Lamma Island

Lying just a half-hour ferry ride from Central, Lamma Island is the third largest of Hong Kong’s islands and is a unique escape for Hong Kongers from the hustle and bustle of urban life. There are no cars here and few buildings are over three storeys high. Trails meander along hills and coastline and the beaches are actually quite clean and inviting!

My earliest memories of Lamma Island were as a young boy heading with my family to eat fresh seafood on its shores. Over the last 20 years the site has become much more commercial and small stalls where we lunched have now given way to rows of seafood restaurants that ferry customers to and from Hong Kong Island.

Lauren and I recently took a day excursion to the island and walked from north to south between the island’s two main villages. It’s a slight climb and can be done in under two hours.

Yung Shue Wan

Our route took us first to the small village of Yung Shue Wan. Until a few decades ago, this was a small village relying mostly on agriculture and fishing. It has expanded in recent years mostly to accommodate people attracted to the lower rents and laid-back lifestyle. Walking the narrow streets between the tightly packed buildings, you’ll see shops and restaurants that reflect his mixed heritage: stalls with dried fish, shops selling TVs and outlets with ghastly clothing.

Hung Shing Yeh Beach

This beach was surprising clean (for Hong Kong) and would be one of the few places I’d actually consider swimming.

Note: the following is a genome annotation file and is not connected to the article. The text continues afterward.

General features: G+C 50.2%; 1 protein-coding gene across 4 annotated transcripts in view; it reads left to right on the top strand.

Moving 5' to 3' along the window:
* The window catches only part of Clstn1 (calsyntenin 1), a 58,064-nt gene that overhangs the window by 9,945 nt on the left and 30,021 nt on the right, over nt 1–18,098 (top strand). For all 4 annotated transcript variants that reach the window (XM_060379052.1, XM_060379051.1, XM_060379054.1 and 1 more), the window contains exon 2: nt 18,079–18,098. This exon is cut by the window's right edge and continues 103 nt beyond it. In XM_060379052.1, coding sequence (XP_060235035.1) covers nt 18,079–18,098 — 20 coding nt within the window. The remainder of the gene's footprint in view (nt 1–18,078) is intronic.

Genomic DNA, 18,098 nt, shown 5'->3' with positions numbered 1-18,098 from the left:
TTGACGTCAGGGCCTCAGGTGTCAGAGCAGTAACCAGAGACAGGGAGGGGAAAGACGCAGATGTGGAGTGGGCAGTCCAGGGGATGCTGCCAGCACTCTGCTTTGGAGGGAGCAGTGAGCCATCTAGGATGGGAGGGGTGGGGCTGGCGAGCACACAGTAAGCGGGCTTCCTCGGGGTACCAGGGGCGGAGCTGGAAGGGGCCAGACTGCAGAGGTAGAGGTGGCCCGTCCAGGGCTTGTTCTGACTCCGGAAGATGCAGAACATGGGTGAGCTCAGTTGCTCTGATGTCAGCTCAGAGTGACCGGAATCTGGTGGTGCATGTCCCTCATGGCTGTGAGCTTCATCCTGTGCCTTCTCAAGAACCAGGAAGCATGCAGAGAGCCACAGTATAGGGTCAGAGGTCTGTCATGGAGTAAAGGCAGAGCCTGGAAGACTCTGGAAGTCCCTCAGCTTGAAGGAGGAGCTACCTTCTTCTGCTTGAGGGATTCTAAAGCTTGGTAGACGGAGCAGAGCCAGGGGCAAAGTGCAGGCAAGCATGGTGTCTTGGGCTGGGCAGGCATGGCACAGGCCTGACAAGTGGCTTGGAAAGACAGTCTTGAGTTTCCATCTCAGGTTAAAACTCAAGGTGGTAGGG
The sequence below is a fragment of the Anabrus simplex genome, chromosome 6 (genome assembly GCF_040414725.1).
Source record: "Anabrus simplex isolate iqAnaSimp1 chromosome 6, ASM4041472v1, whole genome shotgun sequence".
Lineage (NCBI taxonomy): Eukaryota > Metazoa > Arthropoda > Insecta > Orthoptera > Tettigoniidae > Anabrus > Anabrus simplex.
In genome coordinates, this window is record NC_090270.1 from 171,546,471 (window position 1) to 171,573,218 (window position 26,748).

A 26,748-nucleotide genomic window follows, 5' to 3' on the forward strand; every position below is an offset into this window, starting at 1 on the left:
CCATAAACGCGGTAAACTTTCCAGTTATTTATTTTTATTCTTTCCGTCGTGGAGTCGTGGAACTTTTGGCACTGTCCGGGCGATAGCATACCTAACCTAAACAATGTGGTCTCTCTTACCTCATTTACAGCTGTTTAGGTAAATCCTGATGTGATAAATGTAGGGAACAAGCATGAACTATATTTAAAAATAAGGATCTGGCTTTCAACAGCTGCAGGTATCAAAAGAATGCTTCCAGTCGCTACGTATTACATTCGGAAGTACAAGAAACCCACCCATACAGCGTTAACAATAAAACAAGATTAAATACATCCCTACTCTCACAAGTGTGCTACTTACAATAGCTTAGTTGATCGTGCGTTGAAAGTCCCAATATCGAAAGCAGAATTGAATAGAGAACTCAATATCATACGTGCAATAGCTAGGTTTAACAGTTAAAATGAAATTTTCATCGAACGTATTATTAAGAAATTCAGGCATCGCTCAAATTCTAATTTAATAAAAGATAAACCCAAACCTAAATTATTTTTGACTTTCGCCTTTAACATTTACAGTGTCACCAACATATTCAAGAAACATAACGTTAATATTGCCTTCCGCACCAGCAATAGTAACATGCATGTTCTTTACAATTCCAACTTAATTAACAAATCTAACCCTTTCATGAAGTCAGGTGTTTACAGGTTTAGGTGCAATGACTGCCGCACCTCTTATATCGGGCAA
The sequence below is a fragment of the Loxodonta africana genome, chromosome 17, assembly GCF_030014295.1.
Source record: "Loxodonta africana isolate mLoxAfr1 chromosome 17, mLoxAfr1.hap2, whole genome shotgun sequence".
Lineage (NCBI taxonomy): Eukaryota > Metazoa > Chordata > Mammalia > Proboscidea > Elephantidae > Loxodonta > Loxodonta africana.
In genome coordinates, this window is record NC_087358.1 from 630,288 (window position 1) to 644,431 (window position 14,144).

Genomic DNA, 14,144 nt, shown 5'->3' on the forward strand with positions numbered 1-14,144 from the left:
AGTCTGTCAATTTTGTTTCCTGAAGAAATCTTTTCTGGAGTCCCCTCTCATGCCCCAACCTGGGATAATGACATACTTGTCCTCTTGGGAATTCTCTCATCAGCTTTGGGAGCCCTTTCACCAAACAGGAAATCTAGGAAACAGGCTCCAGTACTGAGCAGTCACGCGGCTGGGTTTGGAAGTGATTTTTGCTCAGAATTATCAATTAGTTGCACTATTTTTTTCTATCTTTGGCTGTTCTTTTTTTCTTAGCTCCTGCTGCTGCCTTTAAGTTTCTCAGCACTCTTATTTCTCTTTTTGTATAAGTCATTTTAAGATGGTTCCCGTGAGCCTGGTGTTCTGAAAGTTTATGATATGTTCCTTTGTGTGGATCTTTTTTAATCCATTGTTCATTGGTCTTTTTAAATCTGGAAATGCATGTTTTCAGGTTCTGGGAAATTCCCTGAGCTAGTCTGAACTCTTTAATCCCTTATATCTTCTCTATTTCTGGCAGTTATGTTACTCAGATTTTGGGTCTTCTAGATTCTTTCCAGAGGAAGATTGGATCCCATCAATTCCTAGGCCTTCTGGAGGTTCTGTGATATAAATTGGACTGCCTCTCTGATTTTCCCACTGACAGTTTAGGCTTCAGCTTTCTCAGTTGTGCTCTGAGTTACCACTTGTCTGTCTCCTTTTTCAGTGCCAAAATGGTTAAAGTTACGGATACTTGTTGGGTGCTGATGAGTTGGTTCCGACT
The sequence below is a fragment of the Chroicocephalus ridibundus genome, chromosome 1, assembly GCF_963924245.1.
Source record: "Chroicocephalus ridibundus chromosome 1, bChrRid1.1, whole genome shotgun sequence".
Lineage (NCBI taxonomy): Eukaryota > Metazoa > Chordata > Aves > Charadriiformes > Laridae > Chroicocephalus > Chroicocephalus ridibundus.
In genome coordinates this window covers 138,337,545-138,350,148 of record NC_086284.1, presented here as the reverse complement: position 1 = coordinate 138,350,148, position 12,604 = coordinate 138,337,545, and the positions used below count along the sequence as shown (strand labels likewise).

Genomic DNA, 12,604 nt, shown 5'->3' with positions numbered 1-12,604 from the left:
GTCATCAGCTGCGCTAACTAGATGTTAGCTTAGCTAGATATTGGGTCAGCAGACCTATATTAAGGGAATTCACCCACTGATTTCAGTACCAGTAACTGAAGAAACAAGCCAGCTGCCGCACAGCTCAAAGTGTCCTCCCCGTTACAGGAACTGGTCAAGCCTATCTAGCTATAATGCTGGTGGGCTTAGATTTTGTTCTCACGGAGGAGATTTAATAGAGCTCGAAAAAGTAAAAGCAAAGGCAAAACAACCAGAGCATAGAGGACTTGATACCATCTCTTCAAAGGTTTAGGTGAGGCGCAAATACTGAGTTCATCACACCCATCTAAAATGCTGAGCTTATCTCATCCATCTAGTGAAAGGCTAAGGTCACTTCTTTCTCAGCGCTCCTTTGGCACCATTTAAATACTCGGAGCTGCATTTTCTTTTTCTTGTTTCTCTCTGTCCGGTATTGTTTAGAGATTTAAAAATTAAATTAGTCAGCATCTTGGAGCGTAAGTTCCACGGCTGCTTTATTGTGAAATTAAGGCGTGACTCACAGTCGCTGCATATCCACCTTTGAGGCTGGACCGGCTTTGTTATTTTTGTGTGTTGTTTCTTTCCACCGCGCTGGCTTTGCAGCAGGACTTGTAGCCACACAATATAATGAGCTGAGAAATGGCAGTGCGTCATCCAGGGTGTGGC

Lamma Winds

At the top of a long, windy paved road is a single wind generator. This was built as a testament to Hong Kong’s commitment to alternative energy and a symbol of the regions need to pursue forms of clean technology. We trekked to the top and took some photos of the Hong Kong island and the wind generator.


Though there are a few small woods, the vegetation is mostly sparse grassland and scrub. At the top of the hill there is a pavilion with nice panoramic views of Lamma and nearby islands such as Cheung Chau and Lantau (site of the Hong Kong airport and Giant Buddha). 

Lo So Shing Beach

During the Tang Dynasty (7th to 10th century AD), this was a center of local industry where seashells were baked to make lime. There are kilns nearby and many make shift docking stations for rich Hong Kongers to dock their boats while they snack on fresh seafood at the nearby restaurants. As you walk from Lo So Shing to Sok Kwu Wan, you’ll see tunnels that were used during the Japanese occupation in the Second World War. These tunnels were known as Kamakaze Tunnels as the Japanese used to camp in here to await unsuspecting enemies.

Sok Kwu Wan

As you’ll see, seafood restaurants dominate Sok Kwu Wan. They mostly serve people arriving on pleasure junks but are also a great place to eat lunch after a long walk. We had a fixed price meal for two (HK$320) at the Rainbow Seafood restaurant that was surprisingly good and include a free ferry ride back to Hong Kong island!


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